25 July, 2012

Dear Diary: it's the dampish-and-not-too-wet-yet season in Chiangmai

OK I'm beginning to panic...mango and lychee season is coming to an end here in Chiang Mai. Guess we'll just have to fall back on emergency supplies of papaya, mangosteen, grapes, bananas, strawberries, custard apples, watermelon, purple figs, passionfruit, avocadoes, dragonfruit, kiwifruit, persimmons, pineapples, mulberries, sapodillas, jackfruit and durian ...plus the odd guava or longan (sigh).
This is just a brief catch-up on our latest exciting (legal) activities around Xiengmai and Huahin (yes, Huahin again!).  Not a heavy Wet so far this year, even though it sometimes looks promising.      
 Here, for example, is what is commonly known as a 'scattered shower':
 Now - continuing with the food theme - the latest Sticky-rice Burger with a finger-lickin' chicken-and-msg pattie, and other delicacies for when you're feeling a little squiddish:
WARNING: contains "pure evaporated cane juice"
...and of course it's just fine to install a hairdressing salon smack in the middle of a supermarket food aisle... well, isn't it? What could possibly be wrong with that?
Well yeah, food needs decoration to make it tastier:
...and there's colourful wine for the kids as well:
Then it was off in the Little Blue Bobble-mobile up north to Maesai because Nic needed to do a 'visa run', crossing over briefly into Burma (formerly 'Myanmar' :)  Stayed overnight at our usual thatched hut balanced on stilts over the river:
It rained hard all night, and the river rose spectacularly high and fast. Next morning, it was not possible for the usual crowds of illegal border crossers to wade accross. On a dry day, it's a very porous border indeed. Visa? What visa?
  Illegal? What am I saying? It's not possible for any human to be 'illegal'.
Chiangmai's scrambled egg trees are blooming:
 (photo sneakily stolen from Galen Garwood... thanky you, Galen):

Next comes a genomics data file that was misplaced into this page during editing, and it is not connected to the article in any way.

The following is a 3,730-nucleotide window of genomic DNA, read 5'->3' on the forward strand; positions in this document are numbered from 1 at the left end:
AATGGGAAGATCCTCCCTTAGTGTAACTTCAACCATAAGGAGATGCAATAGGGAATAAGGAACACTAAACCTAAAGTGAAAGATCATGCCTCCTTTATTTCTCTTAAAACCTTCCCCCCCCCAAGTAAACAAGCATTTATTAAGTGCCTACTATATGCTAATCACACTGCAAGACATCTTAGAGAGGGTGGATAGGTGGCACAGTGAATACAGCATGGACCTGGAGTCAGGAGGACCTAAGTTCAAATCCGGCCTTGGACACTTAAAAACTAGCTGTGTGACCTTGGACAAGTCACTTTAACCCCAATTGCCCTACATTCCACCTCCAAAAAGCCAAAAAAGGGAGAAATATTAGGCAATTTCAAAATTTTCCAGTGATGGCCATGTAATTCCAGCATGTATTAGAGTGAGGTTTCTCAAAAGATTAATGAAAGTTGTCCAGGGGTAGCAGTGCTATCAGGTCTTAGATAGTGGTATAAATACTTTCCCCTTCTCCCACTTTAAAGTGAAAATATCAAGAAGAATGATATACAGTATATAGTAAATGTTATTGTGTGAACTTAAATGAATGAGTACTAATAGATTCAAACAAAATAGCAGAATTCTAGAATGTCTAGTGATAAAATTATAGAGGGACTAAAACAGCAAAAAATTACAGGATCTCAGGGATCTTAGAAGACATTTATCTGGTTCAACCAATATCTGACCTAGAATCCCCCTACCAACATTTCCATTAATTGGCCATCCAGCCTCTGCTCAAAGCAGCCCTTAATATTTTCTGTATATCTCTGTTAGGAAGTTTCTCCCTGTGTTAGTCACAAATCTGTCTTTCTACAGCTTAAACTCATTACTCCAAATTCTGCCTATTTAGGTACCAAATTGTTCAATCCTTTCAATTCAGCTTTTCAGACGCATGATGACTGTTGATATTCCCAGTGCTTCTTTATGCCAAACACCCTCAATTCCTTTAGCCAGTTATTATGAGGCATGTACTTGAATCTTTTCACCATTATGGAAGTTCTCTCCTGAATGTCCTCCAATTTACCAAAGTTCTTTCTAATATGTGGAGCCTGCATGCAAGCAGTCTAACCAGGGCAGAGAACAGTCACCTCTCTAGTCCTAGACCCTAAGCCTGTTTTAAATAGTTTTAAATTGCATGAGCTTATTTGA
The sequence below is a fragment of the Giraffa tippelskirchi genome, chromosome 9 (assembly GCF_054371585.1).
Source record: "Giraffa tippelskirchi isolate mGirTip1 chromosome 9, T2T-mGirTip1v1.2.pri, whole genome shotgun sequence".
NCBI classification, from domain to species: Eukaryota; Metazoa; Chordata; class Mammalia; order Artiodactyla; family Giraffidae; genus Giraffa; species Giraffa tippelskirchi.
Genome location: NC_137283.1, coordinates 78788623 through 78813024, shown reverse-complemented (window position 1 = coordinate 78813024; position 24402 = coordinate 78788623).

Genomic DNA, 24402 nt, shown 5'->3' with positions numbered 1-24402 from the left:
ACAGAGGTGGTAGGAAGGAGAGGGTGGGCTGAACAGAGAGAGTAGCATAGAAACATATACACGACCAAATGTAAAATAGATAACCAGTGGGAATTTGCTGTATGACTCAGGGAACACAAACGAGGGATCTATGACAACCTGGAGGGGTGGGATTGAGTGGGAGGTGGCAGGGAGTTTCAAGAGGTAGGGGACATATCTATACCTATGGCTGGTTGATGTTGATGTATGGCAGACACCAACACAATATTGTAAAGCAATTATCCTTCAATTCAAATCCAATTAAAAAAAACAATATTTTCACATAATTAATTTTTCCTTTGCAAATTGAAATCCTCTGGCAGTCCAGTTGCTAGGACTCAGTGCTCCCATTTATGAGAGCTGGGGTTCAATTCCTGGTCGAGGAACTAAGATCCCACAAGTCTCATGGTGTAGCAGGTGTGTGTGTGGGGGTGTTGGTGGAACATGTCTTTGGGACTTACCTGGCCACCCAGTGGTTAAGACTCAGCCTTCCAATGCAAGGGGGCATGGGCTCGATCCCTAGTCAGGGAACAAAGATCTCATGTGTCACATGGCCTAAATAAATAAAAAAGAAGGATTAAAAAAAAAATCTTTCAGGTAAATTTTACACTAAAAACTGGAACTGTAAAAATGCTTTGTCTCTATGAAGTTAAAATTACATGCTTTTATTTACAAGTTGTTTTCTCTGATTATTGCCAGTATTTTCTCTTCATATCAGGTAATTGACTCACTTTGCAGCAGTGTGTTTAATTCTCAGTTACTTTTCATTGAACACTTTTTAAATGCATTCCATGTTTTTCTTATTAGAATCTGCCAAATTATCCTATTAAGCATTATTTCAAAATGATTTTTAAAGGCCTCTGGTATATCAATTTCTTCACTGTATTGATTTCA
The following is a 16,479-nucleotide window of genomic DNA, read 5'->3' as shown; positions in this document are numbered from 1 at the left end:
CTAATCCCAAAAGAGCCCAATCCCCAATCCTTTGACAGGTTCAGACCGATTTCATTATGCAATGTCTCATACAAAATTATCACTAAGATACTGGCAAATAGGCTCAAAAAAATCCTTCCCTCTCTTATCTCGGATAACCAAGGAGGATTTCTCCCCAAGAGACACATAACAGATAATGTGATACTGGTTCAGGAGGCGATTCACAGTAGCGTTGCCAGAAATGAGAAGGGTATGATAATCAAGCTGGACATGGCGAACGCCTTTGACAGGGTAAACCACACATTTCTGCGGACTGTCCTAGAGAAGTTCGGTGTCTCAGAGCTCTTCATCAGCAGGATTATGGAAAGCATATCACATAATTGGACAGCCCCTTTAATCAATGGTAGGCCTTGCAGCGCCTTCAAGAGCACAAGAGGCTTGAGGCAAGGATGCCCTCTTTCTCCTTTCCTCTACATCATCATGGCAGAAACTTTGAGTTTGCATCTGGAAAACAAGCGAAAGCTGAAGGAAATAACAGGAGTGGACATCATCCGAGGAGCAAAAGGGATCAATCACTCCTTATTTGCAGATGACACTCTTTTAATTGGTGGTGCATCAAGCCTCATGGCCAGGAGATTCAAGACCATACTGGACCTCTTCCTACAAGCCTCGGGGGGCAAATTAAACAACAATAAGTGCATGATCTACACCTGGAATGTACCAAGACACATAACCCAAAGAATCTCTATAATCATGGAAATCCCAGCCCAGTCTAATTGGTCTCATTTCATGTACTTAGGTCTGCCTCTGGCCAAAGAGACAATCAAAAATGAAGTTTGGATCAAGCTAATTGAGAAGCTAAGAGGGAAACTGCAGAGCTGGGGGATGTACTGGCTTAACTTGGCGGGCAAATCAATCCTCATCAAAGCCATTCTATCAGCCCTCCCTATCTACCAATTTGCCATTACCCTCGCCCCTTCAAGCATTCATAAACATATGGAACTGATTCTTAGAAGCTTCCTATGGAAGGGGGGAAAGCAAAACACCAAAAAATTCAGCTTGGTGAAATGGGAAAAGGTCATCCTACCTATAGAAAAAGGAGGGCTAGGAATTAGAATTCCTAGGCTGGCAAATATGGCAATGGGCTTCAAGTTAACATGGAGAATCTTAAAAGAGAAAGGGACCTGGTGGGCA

...but they do seem to attract tiny Predator Drones: 
  The view of Mount Doi Suthep from our balcony.
 All that yellow probably made the local Redshirts feel uneasy, so they had a little strut around town, making a lot of noise with their Grateful Dead speaker-stack on a truck. They're upset because the Constitution Court just told them they couldn't single-handedly change the Constitution without a referendum. These guys don't want to understand democracy or the rule of law because they want their criminal leader (whose name begins with T) brought back and 'forgiven' for stealing billions of their own money. Huh?  They are an embarrassment to Thailand in the eyes of the world:
..and wouldn't you know it - as soon as we arrived in Hua Hin (the beach two hours south-west of BKK), who was the very first person we bumped into (in a fashionably sessee shade of red)?
The Thai caption reads: "Angel"
  For about 0.2 of a second I imagined this frothy kid's outfit on our granddaughter in Straya... but then, thankfully, the feeling passed:
We can reccommend the foodcourt at Tesco Huahin. This stall gets top marks for value and taste. $2 will get you a large and yumacious feed:
Hua Hin's seafood is to-die-for, cuz it's freshly caught and never frozen. Here's some of it at the KO Restaurant in the Huahin nightmarket, where $6 gets you a sizzling hotplate of the best and freshest spicy fried seafood ever. Get some before you drop off your twig:
'KO' is pronounced 'gor' and means 'island' - as in Ko Samui.
 Huahin's Scandinavian-Danish controlled real-estate market seems to still be doing OK, but we thought this was not a particularly auspicious spot to put an ad for a luxury condominium: